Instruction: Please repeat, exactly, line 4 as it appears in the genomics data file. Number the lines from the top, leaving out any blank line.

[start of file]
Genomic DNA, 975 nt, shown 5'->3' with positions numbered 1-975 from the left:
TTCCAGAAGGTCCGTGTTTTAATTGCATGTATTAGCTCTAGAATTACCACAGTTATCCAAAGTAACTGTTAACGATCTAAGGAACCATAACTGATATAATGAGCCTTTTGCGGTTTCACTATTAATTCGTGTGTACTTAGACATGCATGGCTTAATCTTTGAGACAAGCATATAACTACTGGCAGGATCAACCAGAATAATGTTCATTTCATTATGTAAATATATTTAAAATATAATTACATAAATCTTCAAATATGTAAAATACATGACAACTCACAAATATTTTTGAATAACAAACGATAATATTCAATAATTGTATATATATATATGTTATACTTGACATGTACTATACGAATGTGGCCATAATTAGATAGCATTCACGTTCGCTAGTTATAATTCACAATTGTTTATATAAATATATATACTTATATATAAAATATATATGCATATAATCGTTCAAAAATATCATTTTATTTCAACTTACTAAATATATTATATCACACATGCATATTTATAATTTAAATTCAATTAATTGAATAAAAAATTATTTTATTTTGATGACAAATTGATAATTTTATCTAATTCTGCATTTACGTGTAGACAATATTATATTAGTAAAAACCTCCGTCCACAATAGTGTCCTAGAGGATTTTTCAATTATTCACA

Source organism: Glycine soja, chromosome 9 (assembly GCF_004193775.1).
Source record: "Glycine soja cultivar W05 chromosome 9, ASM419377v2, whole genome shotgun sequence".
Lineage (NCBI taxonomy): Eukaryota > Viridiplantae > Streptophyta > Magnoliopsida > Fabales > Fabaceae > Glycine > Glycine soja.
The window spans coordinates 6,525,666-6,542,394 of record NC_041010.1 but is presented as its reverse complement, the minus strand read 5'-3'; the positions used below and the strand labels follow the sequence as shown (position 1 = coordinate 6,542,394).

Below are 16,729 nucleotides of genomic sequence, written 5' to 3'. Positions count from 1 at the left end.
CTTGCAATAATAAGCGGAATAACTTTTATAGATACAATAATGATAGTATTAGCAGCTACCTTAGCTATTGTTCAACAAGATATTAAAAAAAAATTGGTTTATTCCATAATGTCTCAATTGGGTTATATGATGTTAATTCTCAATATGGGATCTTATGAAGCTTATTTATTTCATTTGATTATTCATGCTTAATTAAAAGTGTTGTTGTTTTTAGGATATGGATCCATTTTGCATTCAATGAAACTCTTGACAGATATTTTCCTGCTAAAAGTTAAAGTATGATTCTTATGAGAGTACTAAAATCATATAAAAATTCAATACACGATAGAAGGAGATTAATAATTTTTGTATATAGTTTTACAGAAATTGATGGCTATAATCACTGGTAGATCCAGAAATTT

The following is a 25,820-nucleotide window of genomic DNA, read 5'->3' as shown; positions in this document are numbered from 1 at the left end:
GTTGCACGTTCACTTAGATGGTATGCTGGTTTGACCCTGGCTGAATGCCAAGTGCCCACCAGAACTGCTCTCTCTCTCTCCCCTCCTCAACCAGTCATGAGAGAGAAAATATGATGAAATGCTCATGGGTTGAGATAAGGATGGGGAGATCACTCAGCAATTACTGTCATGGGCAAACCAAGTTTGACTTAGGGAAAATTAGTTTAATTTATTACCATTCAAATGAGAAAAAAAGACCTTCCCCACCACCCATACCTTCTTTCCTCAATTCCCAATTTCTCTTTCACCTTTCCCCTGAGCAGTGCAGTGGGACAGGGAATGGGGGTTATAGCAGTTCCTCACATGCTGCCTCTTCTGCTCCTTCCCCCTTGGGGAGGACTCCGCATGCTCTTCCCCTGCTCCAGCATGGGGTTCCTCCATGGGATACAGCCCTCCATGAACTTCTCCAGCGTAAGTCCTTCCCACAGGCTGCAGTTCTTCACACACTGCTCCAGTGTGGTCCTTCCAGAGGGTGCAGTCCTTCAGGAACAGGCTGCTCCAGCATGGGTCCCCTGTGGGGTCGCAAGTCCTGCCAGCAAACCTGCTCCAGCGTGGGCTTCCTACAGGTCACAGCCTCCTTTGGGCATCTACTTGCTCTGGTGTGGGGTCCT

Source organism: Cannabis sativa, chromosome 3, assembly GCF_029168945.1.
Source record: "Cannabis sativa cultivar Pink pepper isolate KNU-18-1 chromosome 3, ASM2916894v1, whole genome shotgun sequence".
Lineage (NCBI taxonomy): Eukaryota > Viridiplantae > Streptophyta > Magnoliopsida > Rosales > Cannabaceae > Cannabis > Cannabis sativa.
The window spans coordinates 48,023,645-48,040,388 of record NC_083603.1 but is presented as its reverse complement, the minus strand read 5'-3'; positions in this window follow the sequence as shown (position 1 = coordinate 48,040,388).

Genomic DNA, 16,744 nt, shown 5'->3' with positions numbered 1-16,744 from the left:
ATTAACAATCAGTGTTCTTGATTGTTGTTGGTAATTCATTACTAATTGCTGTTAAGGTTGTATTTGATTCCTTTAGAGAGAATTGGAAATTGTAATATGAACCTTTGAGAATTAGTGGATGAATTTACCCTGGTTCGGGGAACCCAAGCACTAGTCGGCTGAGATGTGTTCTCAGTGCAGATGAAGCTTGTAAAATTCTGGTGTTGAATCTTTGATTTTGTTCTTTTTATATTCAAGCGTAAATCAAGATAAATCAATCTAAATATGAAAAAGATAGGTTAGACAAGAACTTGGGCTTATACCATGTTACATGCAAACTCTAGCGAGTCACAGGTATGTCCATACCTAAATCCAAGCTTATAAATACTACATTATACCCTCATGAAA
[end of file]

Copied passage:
Source record: "Glycine soja cultivar W05 chromosome 9, ASM419377v2, whole genome shotgun sequence".